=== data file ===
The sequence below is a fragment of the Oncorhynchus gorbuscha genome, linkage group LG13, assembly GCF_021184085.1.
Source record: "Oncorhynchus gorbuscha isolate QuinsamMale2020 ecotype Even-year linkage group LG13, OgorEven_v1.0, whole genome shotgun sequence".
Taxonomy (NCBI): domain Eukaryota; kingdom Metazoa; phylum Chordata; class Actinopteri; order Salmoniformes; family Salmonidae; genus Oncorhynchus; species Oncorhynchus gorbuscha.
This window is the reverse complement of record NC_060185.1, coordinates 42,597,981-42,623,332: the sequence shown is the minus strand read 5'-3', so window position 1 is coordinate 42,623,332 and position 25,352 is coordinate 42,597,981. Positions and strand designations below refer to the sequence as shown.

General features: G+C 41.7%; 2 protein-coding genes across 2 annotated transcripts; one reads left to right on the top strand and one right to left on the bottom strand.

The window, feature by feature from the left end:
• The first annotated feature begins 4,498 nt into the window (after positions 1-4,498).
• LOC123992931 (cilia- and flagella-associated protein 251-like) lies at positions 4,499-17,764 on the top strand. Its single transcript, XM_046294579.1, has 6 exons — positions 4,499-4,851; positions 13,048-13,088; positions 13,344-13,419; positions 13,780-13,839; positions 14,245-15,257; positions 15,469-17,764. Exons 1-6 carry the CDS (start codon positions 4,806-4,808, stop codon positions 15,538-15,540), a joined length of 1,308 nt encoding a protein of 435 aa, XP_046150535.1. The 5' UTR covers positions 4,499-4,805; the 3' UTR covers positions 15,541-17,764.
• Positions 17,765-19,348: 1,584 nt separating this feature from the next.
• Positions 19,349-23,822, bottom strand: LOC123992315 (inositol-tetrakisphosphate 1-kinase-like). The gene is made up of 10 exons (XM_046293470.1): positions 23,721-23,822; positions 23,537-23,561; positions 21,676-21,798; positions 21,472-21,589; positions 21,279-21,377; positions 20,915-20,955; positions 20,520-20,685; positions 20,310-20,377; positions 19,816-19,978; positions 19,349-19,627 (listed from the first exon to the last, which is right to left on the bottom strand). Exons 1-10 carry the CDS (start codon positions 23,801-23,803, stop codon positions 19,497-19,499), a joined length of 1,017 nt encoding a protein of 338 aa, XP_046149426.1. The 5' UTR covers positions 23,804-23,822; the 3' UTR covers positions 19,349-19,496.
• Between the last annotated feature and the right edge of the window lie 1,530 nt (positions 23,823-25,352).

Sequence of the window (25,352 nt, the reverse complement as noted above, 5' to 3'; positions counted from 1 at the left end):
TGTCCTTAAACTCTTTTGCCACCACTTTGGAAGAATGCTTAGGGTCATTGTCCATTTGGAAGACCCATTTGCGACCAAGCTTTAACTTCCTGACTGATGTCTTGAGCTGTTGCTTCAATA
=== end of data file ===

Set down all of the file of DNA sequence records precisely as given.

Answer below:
The sequence below is a fragment of the Oncorhynchus gorbuscha genome, linkage group LG13, assembly GCF_021184085.1.
Source record: "Oncorhynchus gorbuscha isolate QuinsamMale2020 ecotype Even-year linkage group LG13, OgorEven_v1.0, whole genome shotgun sequence".
Taxonomy (NCBI): domain Eukaryota; kingdom Metazoa; phylum Chordata; class Actinopteri; order Salmoniformes; family Salmonidae; genus Oncorhynchus; species Oncorhynchus gorbuscha.
This window is the reverse complement of record NC_060185.1, coordinates 42,597,981-42,623,332: the sequence shown is the minus strand read 5'-3', so window position 1 is coordinate 42,623,332 and position 25,352 is coordinate 42,597,981. Positions and strand designations below refer to the sequence as shown.

General features: G+C 41.7%; 2 protein-coding genes across 2 annotated transcripts; one reads left to right on the top strand and one right to left on the bottom strand.

The window, feature by feature from the left end:
• The first annotated feature begins 4,498 nt into the window (after positions 1-4,498).
• LOC123992931 (cilia- and flagella-associated protein 251-like) lies at positions 4,499-17,764 on the top strand. Its single transcript, XM_046294579.1, has 6 exons — positions 4,499-4,851; positions 13,048-13,088; positions 13,344-13,419; positions 13,780-13,839; positions 14,245-15,257; positions 15,469-17,764. Exons 1-6 carry the CDS (start codon positions 4,806-4,808, stop codon positions 15,538-15,540), a joined length of 1,308 nt encoding a protein of 435 aa, XP_046150535.1. The 5' UTR covers positions 4,499-4,805; the 3' UTR covers positions 15,541-17,764.
• Positions 17,765-19,348: 1,584 nt separating this feature from the next.
• Positions 19,349-23,822, bottom strand: LOC123992315 (inositol-tetrakisphosphate 1-kinase-like). The gene is made up of 10 exons (XM_046293470.1): positions 23,721-23,822; positions 23,537-23,561; positions 21,676-21,798; positions 21,472-21,589; positions 21,279-21,377; positions 20,915-20,955; positions 20,520-20,685; positions 20,310-20,377; positions 19,816-19,978; positions 19,349-19,627 (listed from the first exon to the last, which is right to left on the bottom strand). Exons 1-10 carry the CDS (start codon positions 23,801-23,803, stop codon positions 19,497-19,499), a joined length of 1,017 nt encoding a protein of 338 aa, XP_046149426.1. The 5' UTR covers positions 23,804-23,822; the 3' UTR covers positions 19,349-19,496.
• Between the last annotated feature and the right edge of the window lie 1,530 nt (positions 23,823-25,352).

Sequence of the window (25,352 nt, the reverse complement as noted above, 5' to 3'; positions counted from 1 at the left end):
TGTCCTTAAACTCTTTTGCCACCACTTTGGAAGAATGCTTAGGGTCATTGTCCATTTGGAAGACCCATTTGCGACCAAGCTTTAACTTCCTGACTGATGTCTTGAGCTGTTGCTTCAATA